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Evidentiality in Innu and Naskapi

 Evidentials: The Grammar of Information Source

As I’ve mentioned, this summer I’m teaching a class at the Canada Institute of Linguistics called “syntax and semantics.” It’s basically a course about the grammatical patterns in the world’s languages and the kinds of meanings they convey. One of the most fun parts for me is when I can draw from things I am learning about Naskapi, Innu or Ojibwe as we prepare to go up north.

In class we recently looked at a type of grammatical marking called “evidentials”. Evidentials show where the speaker got their information from. For example, if you are fluent in Tariana and you want to say “Jose is playing soccer,” you will need to choose a different form of the verb depending on whether:

  1. you saw Jose playing soccer

  2. someone else told you Jose is playing soccer

  3. you can hear Jose playing soccer but cannot see him (eg. he’s on the other side of a wall)

  4. you figured out he’s playing soccer from visual evidence (eg. Jose’s cleats and the soccer ball are missing)

  5. you figured out he’s playing soccer from general knowledge (eg. you know Jose plays soccer every Saturday afternoon, and it’s Saturday afternoon)

The grammar of Tariana actually requires you include this information in every sentence for it to be grammatical. Talk about a challenge for Bible translation. Before you can even begin to translate anything you would need to figure out how the writer (or a person in a biblical narrative) got their information.

Evidentiality in Algonquian Languages

In Innu, a First Nations language spoken in Labrador, verbs have a special form called the “indirect mode,” that seems to convey evidential information. The indirect mode is used when the speaker is talking about:

  1. events that occurred in a different place from the speaker (including things seen on tv or in a picture, or (more traditionally) things seen in a vision)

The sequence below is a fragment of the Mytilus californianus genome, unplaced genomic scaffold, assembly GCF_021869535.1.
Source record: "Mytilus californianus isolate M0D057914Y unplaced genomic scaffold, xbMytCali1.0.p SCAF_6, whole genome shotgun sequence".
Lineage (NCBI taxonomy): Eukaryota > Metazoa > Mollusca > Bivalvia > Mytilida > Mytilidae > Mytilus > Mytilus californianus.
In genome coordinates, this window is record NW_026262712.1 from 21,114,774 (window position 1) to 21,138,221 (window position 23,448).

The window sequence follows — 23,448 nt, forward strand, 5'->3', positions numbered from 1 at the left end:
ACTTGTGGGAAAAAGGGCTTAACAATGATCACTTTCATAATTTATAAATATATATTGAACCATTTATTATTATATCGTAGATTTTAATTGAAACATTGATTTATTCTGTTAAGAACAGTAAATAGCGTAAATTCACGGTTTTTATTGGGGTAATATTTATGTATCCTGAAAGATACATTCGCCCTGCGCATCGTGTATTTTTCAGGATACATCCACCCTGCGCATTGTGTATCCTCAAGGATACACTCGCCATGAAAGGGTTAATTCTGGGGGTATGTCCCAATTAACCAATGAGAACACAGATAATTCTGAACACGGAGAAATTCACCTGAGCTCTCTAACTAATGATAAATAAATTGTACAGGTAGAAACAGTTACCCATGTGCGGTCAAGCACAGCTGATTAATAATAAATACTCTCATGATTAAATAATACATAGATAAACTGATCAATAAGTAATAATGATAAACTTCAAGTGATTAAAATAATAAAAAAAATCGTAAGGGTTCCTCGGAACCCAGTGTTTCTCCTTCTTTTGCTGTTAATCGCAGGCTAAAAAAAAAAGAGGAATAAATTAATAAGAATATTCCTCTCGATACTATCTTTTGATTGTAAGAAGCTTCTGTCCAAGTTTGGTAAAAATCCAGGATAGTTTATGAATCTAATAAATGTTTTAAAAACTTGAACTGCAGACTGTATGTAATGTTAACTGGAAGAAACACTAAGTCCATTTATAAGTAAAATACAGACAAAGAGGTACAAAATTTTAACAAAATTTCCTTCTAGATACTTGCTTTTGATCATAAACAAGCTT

2. events the speaker could hear but not see (eg. events that occurred in the dark or in a heavy snow storm)

  3. events that speaker heard from someone else (ie. did not directly witness)

  4. events the speaker could barely see happen in the distance

Based on these contexts, Innu verbs seem to distinguish between things the speaker actually saw happen (in real life), versus things they didn’t see happen. Naskapi also has an “indirect mode” which seems do something similar (though I haven’t learned all the details about Naskapi yet):

(1)   Naskapi

a. nipaaw             ‘he/she is asleep’ (speaker saw in real life)

b. nipaatik             ‘he/she is asleep’ (speaker saw in a picture or video)

Learning Naskapi will involve figuring out how to use these verb forms appropriately in everyday settings and seeing how they affect the translation process. Patterns like these are what will make Naskapi so interesting (and challenging) to learn. Pray for us:)

  1. Tariana data from Aikhenvald, Alexandra. 2004. Evidentiality. Oxford: OUP. pp.2-3

  2. Innu data from Drapeau, Lynn. 2014. Grammaire de la langue Innue. Quebec: Presses de l’Universite du Quebec. p.177

  3. Naskapi data from Jancewicz, Bill. (prepub). Naskapi Spoken Here. p.56

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